The first time around, back in July, daily guest numbers ranged around 1000 with the weekend occasionally bumping things up to 2500 people or so.  In August, visitor numbers jumped to somewhere around 4000 people a day, many of whom all decided to visit the newly opened Mecha-Ike Onsen right around one o’clock, meaning two or so hours of hell a day for the staff, along with another ten or so hours of “Well, now what?” Continue reading

An Update (August 2016 Edition) or Hot Spring Hell

Sorry for the relative dead air over the past month.  After the surprising amount of free time that came after the release of WHAT’S MANZAI?!!!, my schedule suddenly went back to being meanderingly busy.

As it turns out, summers are a relatively busy time in the Japanese entertainment world, what with summer events, festivals, the usual live schedule, and several projects that I’m not at liberty to reveal yet.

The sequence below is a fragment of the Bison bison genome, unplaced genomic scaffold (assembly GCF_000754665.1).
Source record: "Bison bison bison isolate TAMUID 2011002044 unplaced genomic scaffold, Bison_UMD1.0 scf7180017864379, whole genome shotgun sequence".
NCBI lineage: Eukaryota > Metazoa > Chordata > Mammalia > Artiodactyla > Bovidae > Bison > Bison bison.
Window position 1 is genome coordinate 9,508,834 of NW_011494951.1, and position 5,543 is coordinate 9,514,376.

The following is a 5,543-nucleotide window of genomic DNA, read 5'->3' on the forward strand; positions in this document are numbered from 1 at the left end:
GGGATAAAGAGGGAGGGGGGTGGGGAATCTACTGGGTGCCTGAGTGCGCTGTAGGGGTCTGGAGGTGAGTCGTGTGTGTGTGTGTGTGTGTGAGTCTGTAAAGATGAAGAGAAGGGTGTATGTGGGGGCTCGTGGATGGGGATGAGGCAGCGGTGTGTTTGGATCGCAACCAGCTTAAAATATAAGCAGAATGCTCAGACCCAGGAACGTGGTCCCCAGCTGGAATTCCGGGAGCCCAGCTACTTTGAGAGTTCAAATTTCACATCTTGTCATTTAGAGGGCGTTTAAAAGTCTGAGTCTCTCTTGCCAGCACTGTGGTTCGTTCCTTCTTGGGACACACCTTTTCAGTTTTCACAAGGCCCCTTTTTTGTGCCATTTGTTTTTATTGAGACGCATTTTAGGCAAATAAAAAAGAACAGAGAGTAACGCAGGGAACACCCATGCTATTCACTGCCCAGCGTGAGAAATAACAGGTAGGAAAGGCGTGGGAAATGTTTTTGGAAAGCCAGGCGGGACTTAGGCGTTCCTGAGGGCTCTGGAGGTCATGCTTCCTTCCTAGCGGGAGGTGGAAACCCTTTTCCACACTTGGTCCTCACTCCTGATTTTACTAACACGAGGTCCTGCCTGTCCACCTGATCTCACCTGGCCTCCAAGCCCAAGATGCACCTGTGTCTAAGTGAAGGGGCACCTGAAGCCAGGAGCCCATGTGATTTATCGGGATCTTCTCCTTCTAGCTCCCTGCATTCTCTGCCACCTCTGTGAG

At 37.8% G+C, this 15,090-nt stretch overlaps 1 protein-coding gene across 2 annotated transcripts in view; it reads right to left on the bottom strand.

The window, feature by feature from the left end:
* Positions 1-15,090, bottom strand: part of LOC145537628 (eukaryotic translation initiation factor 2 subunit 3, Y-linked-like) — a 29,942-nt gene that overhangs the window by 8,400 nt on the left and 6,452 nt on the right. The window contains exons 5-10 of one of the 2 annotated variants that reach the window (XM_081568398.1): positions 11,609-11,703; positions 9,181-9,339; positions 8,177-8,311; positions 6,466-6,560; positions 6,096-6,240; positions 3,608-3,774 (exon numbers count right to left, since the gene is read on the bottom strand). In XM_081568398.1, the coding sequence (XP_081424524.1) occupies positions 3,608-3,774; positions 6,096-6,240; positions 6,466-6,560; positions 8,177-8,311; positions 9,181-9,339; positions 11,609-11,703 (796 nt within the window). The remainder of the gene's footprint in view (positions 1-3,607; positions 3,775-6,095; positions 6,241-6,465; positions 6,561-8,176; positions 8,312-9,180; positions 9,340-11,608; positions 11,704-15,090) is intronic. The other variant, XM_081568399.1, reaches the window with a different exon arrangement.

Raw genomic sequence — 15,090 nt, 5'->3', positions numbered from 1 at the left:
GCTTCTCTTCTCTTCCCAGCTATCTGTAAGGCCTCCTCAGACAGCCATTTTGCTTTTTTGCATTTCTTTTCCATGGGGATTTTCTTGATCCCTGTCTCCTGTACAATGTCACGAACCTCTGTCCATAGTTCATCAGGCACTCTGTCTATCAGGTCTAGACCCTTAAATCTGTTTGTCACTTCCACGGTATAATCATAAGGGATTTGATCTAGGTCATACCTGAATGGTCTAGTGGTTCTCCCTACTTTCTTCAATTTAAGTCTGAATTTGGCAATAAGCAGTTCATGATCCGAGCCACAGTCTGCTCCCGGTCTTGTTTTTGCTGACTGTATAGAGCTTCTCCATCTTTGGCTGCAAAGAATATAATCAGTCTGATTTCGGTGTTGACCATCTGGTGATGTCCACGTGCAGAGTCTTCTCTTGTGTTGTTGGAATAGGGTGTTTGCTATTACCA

So what have I been up to (that I can tell you)?

Well, over the last half of July, I’ve been up in the mountains in the popular resort town of Hakone, living in staff lodgings and working 13 hour days running a hot spring attraction for a popular television show.  Well, not just me, of course, as my comedic partner has actually been bearing the brunt of the workload (yay, language barrier!).

It’s long, unforgiving work and honestly probably pays horribly (we don’t know how much money we’ll get until it’s actually in our bank accounts) but, when you’re a first year dude, any work offer is a good offer, which means you accept these stints no matter how much you may hate them.